Gas Capacity Rights. The New York PSC told retail suppliers that to serve firm retail gas load they must have rights to firm, non-recallable, primary delivery point pipeline capacity for the five winter months, November through March, or else must augment secondary capacity with a standby charge payable to local distribution companies holding primary rights.
Richard Stavros, and Bruce W. Radford
Federal and state interests clash as the FERC battles California over the future of the state's power exchange.
The California Power Exchange will not outlive its four-year mandate because it cannot compete with lower-cost exchanges, such as the New York Mercantile Exchange, Automated Power Exchange and low-cost over-the-counter brokers. So says Edward Cazalet, chief executive officer at Automated Power Exchange and chief rival of the CalPX.
Lori A. Burkhart, and Regina R. Johnson
Online services are popping up - for commodity trading, retail marketing and back-office billing. But is the Web right for every application?
A recent study by Connecticut-based META Group Inc. finds that while less than 5 percent of all utility commerce will be conducted electronically in 1999, 30 percent of customer service and retail bill payments will flow over the Internet by 2004. That prediction highlights a torrent of Web activity in recent months, from power trading online to retail solicitations to electronic customer billing and payment.
News Digest was compiled by Carl J. Levesque, editorial assistant, Lori A. Burkhart, contributing legal editor, and Bruce W. Radford, editor. For continual news updates, see www.pur.com.Nuclear Power
Transmission & ISOs
Transco Independence. Granting Entergy's request for a declaratory order, the Federal Energy Regulatory Commission ruled in a case of first impression that a stand-alone transmission company ("transco") would meet the test in Order 888 for independent system operators despite passive ownership by a power producer or other market participant.
Bruce W. Radford
MIT professor Paul Joskow asks the FERC how its rulemaking will help consumers.
By Aug. 23, the electric industry had filed over 150 separate comments - nearly 4,000 pages - telling the Federal Energy Regulatory Commission what it thinks about regional transmission organizations.
All other stories pale in comparison. The commission's proposed rulemaking on RTOs would reinvent the electric transmission business. The case gives economists a once-in-a-lifetime opportunity to instruct a government agency how to design and build a market from the ground up.
PUCs turn their attention to what they can still control.
The battleground has shifted. Utilities that last year worried about winning customers in pilot programs for retail choice now face public audits on the reliability of transmission and distribution.
With rate cases in remission, no nukes on order and generation planning left to the market, public utility commissions are turning their attention to what they can still regulate. That means service quality. Nor are PUCs the only ones involved.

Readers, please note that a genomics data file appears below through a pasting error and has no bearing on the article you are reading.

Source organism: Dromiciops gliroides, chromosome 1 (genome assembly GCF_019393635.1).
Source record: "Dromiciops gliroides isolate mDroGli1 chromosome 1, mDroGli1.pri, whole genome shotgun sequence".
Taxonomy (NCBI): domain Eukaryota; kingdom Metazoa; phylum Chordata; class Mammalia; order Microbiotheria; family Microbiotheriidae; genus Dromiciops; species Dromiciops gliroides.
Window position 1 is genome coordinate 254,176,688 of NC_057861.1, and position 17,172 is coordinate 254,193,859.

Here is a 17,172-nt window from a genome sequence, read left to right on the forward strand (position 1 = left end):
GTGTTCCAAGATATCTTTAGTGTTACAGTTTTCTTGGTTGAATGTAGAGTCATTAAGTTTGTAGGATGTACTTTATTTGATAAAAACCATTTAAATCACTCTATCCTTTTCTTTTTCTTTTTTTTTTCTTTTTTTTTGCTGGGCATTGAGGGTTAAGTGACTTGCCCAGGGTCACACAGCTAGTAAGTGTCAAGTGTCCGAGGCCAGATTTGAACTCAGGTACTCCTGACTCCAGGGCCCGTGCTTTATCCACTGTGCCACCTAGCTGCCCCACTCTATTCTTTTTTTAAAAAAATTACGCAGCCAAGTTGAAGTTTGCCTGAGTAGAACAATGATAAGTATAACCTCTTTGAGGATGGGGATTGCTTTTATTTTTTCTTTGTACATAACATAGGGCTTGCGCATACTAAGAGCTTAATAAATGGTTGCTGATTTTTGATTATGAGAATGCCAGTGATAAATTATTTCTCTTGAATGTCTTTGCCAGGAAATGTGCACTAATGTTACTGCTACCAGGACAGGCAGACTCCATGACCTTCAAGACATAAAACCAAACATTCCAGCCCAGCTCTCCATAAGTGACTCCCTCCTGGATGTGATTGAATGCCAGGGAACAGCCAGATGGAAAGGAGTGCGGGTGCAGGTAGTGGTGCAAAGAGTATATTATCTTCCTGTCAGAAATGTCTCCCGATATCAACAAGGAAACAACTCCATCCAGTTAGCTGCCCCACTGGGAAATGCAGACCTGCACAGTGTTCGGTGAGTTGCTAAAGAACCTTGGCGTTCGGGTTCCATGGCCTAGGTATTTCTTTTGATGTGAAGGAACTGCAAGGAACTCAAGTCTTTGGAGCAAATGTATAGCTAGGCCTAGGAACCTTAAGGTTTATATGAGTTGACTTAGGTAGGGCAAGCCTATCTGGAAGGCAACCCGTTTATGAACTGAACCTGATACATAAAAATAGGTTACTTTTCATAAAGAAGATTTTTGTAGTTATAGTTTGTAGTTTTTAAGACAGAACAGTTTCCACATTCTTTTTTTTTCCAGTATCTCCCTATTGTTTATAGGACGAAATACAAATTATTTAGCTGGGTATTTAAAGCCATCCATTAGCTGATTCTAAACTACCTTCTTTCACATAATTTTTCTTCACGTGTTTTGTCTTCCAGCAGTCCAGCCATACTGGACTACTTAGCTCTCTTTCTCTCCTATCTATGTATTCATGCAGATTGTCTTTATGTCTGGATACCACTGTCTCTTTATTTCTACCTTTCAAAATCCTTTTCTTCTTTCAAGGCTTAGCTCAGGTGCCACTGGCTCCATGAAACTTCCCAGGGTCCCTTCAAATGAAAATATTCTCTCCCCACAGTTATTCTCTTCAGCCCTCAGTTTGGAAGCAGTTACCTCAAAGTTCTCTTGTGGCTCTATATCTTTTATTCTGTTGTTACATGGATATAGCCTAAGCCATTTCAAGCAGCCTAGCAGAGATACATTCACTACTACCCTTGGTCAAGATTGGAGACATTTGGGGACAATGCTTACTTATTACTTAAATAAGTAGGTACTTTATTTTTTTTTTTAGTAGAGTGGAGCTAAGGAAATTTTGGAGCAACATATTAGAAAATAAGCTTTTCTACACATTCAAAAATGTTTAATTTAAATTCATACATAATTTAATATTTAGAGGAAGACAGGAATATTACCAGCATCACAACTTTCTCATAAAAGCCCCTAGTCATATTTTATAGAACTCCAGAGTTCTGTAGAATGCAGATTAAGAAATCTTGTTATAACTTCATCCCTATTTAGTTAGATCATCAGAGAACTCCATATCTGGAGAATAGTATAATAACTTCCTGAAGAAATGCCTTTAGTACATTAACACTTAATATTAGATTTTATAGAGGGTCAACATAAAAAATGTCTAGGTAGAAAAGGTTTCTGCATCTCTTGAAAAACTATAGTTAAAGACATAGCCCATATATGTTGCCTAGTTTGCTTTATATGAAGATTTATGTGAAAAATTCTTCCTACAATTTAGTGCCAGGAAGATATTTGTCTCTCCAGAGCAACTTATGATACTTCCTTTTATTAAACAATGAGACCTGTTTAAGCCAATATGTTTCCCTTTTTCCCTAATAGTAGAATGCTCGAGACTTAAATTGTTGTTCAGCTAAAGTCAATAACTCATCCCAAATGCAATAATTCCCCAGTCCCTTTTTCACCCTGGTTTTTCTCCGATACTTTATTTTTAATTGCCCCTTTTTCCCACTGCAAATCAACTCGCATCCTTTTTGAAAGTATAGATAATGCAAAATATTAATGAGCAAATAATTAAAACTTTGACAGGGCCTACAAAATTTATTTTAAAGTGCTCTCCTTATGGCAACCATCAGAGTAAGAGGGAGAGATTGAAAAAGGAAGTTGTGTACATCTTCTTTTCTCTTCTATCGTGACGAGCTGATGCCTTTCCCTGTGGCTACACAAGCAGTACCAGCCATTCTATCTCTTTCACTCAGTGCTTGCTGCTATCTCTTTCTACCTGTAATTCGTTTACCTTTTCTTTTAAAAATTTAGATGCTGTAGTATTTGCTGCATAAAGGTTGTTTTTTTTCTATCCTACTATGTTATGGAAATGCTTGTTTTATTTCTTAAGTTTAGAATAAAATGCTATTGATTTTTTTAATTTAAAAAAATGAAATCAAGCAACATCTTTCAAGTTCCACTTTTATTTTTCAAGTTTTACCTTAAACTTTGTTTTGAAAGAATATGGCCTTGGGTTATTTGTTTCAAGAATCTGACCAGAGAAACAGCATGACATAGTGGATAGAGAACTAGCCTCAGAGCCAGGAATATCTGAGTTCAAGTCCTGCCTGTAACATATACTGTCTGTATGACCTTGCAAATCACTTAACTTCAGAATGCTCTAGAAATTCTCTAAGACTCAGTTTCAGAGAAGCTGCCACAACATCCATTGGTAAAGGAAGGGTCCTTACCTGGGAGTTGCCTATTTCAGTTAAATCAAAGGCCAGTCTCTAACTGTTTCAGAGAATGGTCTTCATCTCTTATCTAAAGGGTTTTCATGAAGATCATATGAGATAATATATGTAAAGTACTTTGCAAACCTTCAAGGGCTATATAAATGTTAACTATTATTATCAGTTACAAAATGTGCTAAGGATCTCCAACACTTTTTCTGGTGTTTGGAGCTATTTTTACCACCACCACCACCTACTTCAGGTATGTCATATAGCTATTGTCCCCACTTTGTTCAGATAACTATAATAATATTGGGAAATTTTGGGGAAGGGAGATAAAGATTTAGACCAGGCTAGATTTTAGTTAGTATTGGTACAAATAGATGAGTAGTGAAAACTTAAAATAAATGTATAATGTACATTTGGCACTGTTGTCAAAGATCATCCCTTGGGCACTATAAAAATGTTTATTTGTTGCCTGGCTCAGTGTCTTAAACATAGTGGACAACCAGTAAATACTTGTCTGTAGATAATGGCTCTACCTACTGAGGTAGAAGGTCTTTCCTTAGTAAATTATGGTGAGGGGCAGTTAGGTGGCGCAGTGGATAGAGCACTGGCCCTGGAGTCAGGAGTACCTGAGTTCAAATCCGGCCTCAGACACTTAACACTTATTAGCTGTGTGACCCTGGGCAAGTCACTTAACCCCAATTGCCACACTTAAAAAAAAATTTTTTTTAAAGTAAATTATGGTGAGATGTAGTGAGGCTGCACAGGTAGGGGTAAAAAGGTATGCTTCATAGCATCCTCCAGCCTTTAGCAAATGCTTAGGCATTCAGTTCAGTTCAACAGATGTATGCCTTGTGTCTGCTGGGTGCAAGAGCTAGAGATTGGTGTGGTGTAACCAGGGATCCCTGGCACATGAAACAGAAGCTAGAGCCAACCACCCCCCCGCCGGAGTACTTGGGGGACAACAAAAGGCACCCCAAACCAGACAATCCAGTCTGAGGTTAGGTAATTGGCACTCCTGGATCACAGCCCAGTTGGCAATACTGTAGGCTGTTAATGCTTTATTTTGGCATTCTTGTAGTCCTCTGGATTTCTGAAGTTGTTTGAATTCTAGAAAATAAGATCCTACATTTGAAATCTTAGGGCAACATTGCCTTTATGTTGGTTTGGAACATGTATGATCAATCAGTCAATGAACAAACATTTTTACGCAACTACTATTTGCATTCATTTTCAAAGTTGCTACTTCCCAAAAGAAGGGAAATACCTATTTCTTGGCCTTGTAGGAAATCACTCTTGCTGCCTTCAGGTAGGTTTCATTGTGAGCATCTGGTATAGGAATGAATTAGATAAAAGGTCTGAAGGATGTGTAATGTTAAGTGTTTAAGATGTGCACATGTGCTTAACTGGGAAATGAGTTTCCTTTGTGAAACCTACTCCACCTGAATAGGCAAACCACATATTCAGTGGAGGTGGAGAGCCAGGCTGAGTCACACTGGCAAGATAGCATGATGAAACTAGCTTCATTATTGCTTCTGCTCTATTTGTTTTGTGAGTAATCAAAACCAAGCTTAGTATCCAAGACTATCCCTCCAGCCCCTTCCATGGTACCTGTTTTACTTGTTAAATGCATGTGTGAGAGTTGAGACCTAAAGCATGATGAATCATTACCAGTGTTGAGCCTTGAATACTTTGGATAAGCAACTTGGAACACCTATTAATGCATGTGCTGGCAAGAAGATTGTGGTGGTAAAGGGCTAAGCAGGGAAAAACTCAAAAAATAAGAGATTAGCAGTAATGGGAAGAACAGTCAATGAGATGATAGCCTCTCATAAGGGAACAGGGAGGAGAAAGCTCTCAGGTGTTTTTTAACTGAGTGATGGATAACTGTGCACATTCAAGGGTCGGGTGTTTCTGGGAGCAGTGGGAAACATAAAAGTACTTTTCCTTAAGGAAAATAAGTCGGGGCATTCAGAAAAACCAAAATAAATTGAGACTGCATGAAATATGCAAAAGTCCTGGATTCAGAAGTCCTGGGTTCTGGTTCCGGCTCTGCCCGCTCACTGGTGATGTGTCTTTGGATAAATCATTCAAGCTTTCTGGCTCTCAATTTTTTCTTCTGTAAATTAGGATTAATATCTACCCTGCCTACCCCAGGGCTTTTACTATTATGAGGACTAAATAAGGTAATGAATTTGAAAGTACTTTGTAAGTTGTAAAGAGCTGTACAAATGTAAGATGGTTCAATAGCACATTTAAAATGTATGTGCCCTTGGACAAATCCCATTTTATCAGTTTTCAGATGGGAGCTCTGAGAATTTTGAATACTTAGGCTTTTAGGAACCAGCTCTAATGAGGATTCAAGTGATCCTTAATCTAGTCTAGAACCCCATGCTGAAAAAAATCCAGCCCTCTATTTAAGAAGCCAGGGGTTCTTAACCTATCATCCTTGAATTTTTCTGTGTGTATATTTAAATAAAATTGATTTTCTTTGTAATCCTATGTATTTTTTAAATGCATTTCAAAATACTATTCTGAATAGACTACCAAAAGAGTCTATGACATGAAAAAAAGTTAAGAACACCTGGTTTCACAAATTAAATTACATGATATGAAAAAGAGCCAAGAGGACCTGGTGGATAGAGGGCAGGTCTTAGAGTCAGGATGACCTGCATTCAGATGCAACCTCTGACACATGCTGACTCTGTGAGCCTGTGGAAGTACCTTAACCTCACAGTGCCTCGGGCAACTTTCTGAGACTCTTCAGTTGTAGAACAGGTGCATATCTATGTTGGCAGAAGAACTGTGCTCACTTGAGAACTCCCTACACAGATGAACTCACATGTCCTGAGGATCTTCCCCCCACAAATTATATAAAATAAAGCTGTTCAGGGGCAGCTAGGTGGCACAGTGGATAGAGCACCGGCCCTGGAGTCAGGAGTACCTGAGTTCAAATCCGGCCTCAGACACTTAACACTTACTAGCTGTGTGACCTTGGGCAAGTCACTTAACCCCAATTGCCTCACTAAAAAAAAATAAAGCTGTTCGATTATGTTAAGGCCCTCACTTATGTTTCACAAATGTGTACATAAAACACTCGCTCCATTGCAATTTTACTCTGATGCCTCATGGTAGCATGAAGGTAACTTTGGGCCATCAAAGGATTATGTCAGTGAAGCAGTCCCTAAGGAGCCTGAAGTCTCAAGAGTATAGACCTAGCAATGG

The state foots the bill, while northern neighbors profit from a managed power market.
California's electric restructuring plan, launched on April 1, 1998, marks one of the most ambitious attempts in U.S. history to place the state in a social engineering role. Not only was the scale of the project daunting, with implementation cost estimates running as high as $1.2 billion, but the plan places California government in control of the most minute components of the electric system.
How has the experiment gone?
Lori A. Burkhart, Phillip S. Cross, and Carl J. Levesque
Studies and Reports
Natural Gas Retail Choice. Utility affiliates hold large market shares in natural gas customer choice programs, raising questions about the extent of true competition, according to a study released on Dec. 15 by the U.S. General Accounting Office. Participation varies by region, however, according to the report, "Energy Deregulation - Status of Natural Gas Customer Choice Programs."
In Pennsylvania, for example, three out of four programs showed very high shares for utility affiliates. The Equitable Gas Co.
Dean Maschoff, James Pardikes, David Thompson, Michael Rutkowski, and Nainish Gupta
Sales prices for power generation assets in the United States during the past two years have climbed to unprecedented levels. This trend should continue. More than 20,000 megawatts of generation assets have been sold, with another 20,000 MW announced. During the next five years, it is expected that 70,000 to 140,000 MW will change hands. We have seen only the beginning of a massive redistribution of generation assets - from regulated utilities to unregulated marketers and plant operators.
In fact, the prices we've seen for generation assets may turn out to be bargains.
Carl J. Levesque
Rising projections, with few expenditures to date, paint an uncertain picture.
"In almost all cases, companies will have material events and changes requiring updated year 2000 disclosure in each quarterly and annual report filed with us."
That was the general mandate suggested by the Securities and Exchange Commission last summer in its interpretive release on the disclosure requirements for the Y2K issue.